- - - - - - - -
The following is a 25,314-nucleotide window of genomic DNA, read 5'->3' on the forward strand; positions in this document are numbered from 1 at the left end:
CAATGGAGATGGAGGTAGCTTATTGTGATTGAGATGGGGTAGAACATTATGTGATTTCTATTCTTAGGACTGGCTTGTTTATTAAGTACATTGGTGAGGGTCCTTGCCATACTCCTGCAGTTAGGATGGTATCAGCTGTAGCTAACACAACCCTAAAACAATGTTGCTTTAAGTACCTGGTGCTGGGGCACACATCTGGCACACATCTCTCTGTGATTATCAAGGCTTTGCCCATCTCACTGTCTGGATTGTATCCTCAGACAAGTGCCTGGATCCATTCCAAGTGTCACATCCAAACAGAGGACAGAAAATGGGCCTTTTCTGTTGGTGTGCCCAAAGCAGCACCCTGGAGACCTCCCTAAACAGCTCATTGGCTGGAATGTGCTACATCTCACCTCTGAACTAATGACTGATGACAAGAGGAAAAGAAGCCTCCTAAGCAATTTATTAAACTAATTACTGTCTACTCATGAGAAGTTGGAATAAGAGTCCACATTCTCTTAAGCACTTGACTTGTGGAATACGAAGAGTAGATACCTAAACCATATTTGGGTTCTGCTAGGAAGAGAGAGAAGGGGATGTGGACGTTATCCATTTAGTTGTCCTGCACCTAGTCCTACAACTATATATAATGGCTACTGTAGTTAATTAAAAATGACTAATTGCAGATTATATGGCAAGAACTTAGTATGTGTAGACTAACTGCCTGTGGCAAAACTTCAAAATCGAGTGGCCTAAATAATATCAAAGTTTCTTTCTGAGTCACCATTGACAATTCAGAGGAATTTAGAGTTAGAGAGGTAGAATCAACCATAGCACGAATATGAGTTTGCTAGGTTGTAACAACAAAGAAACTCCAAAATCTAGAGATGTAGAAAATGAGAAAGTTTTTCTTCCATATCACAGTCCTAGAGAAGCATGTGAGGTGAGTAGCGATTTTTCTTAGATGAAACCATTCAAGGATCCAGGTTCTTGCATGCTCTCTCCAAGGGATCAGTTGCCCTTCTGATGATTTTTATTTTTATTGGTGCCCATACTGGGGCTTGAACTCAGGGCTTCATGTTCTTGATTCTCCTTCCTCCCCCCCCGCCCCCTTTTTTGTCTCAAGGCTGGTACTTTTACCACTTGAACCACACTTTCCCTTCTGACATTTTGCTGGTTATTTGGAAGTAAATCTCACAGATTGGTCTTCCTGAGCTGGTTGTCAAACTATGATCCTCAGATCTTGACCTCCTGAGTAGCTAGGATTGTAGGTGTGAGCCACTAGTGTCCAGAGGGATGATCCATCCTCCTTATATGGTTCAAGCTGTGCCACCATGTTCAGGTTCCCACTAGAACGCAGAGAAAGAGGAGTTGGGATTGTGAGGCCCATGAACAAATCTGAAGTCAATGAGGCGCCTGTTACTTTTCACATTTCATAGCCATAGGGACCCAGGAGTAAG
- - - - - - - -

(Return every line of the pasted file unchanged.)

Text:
The following is a 25,314-nucleotide window of genomic DNA, read 5'->3' on the forward strand; positions in this document are numbered from 1 at the left end:
CAATGGAGATGGAGGTAGCTTATTGTGATTGAGATGGGGTAGAACATTATGTGATTTCTATTCTTAGGACTGGCTTGTTTATTAAGTACATTGGTGAGGGTCCTTGCCATACTCCTGCAGTTAGGATGGTATCAGCTGTAGCTAACACAACCCTAAAACAATGTTGCTTTAAGTACCTGGTGCTGGGGCACACATCTGGCACACATCTCTCTGTGATTATCAAGGCTTTGCCCATCTCACTGTCTGGATTGTATCCTCAGACAAGTGCCTGGATCCATTCCAAGTGTCACATCCAAACAGAGGACAGAAAATGGGCCTTTTCTGTTGGTGTGCCCAAAGCAGCACCCTGGAGACCTCCCTAAACAGCTCATTGGCTGGAATGTGCTACATCTCACCTCTGAACTAATGACTGATGACAAGAGGAAAAGAAGCCTCCTAAGCAATTTATTAAACTAATTACTGTCTACTCATGAGAAGTTGGAATAAGAGTCCACATTCTCTTAAGCACTTGACTTGTGGAATACGAAGAGTAGATACCTAAACCATATTTGGGTTCTGCTAGGAAGAGAGAGAAGGGGATGTGGACGTTATCCATTTAGTTGTCCTGCACCTAGTCCTACAACTATATATAATGGCTACTGTAGTTAATTAAAAATGACTAATTGCAGATTATATGGCAAGAACTTAGTATGTGTAGACTAACTGCCTGTGGCAAAACTTCAAAATCGAGTGGCCTAAATAATATCAAAGTTTCTTTCTGAGTCACCATTGACAATTCAGAGGAATTTAGAGTTAGAGAGGTAGAATCAACCATAGCACGAATATGAGTTTGCTAGGTTGTAACAACAAAGAAACTCCAAAATCTAGAGATGTAGAAAATGAGAAAGTTTTTCTTCCATATCACAGTCCTAGAGAAGCATGTGAGGTGAGTAGCGATTTTTCTTAGATGAAACCATTCAAGGATCCAGGTTCTTGCATGCTCTCTCCAAGGGATCAGTTGCCCTTCTGATGATTTTTATTTTTATTGGTGCCCATACTGGGGCTTGAACTCAGGGCTTCATGTTCTTGATTCTCCTTCCTCCCCCCCCGCCCCCTTTTTTGTCTCAAGGCTGGTACTTTTACCACTTGAACCACACTTTCCCTTCTGACATTTTGCTGGTTATTTGGAAGTAAATCTCACAGATTGGTCTTCCTGAGCTGGTTGTCAAACTATGATCCTCAGATCTTGACCTCCTGAGTAGCTAGGATTGTAGGTGTGAGCCACTAGTGTCCAGAGGGATGATCCATCCTCCTTATATGGTTCAAGCTGTGCCACCATGTTCAGGTTCCCACTAGAACGCAGAGAAAGAGGAGTTGGGATTGTGAGGCCCATGAACAAATCTGAAGTCAATGAGGCGCCTGTTACTTTTCACATTTCATAGCCATAGGGACCCAGGAGTAAG